Bohol is relatively a small island with enormous awe and wonders. Its sights and marvels always are front liners in all tourism campaigns of the Philippine government, because of their uniqueness, innate beauty and value to human kind. The island-province is one of the most attractive destinations in the country, as it is endowed lavishly with beautifully-laden beaches, kaleidoscope dive sites, rare wildlife and a one-of-a-kind geological formation.
Bohol is located in Central Visayas (Region VII). It is bounded by Cebu in the east; Bohol Strait in the west; Camotes Sea in the north; and Mindanao Sea in the south. It is approximately 803 km. south of Manila and 79 km. southeast of Cebu.
Bohol is the 10th largest island of the Philippines. It is an oval-shaped island province where one of Earth’s oldest mammal inhabitants can be seen, the Tarsier, known as the “the world’s smallest monkey.” The world-renowned Chocolate Hills can also be found in the province. Bohol has 72 smaller offshore islands and islets. Aside front the tarsier and Chocolate Hills, Bohol’s tourism assets also include majestic falls and caves, historical landmarks as well as primitive and exotic fauna and flora, centuries-old churches and towers. Bohol is also renowned for its wonderful dive spots. Foreign and local divers come to Bohol to see the breathtaking underwater coral reefs around the islands.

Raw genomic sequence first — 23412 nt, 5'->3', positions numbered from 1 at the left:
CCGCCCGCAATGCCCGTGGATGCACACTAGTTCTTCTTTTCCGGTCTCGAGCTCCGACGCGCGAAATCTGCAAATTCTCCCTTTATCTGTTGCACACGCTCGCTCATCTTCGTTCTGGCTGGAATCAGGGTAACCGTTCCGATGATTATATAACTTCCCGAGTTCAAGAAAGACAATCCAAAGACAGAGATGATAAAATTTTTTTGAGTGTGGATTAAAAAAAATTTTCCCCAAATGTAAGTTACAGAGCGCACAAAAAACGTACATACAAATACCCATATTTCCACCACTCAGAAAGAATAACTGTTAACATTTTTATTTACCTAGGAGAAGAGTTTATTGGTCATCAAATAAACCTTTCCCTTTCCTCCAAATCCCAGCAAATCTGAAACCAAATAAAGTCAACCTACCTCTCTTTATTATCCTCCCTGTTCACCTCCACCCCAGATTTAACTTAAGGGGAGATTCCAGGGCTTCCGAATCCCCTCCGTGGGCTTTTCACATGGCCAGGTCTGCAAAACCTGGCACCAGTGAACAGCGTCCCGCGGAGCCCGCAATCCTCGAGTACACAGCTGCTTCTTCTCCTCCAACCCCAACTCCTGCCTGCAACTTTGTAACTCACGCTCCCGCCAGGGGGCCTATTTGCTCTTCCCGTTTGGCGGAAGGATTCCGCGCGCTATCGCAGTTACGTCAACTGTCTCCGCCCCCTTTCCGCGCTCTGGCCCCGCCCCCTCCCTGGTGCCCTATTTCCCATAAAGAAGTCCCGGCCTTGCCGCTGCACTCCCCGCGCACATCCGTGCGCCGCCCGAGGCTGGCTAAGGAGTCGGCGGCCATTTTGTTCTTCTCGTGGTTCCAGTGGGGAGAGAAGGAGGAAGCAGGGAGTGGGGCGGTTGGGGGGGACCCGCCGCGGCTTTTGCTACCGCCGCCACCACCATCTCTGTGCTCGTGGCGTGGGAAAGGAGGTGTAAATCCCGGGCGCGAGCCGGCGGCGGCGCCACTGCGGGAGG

Climate in Bohol
Surrounded by sea, but shielded from the strongest effects of tropical cyclones that often hit other parts of the Philippines by the surrounding Islands of Cebu, Mindanao, Samar and Leyte, Bohol has a very nice, tropical climate without much variations.
The nicest period to stay in Bohol is from November to February, when the climate is slightly cooler, while during the “Summer”, which lasts March to May, the climate is slightly hotter than normal. Bohol does not have a very clear-cut dry season. It can rain any day of the year, but you wil have more chance for a heavy shower from November to January. If you want to see the Chocolate Hills in their “Chocolate” color, you will have to go their during the “Summer”.
Bohol Travel Guide
Bohol is accessible both by air and sea. Several domestic airlines offer direct flights to Tagbilaran City, the capital of Bohol. You can also reach Bohol through passenger ships and ferries plying the routes between coastal cities and towns.
If you are from outside the Philippines, you can take a flight to either Manila or Cebu before taking another flight or boat ride to Bohol. Cebu is preferable to Manila since it is closer, but only a few international flights arrive there. After arriving in Manila, you can take any of the daily domestic flights to Tagbilaran City which takes about an hour and fifteen minutes. Philippine Airlines (PAL), Cebu Pacific and ZestAir offer regular flights from Manila to Tagbilaran.
Airlines that serve Tagbilaran from Manila/Cebu
There are about 8 ferries per day between Cebu and Tagbilaran, from 6.30am to 10.30pm. Fast boats take around 2hrs and cost more or less 500php. Slow boats taking 4-5hrs for and cost around 200php. Ferries for Tagbilaran leave from either pier 1 (Ocean Jet, Lite Shipping) or Pier 4 (Super Cat, Weesam Express). It’s best to check at these piers for actual schedules and prices since they tend to change regularly.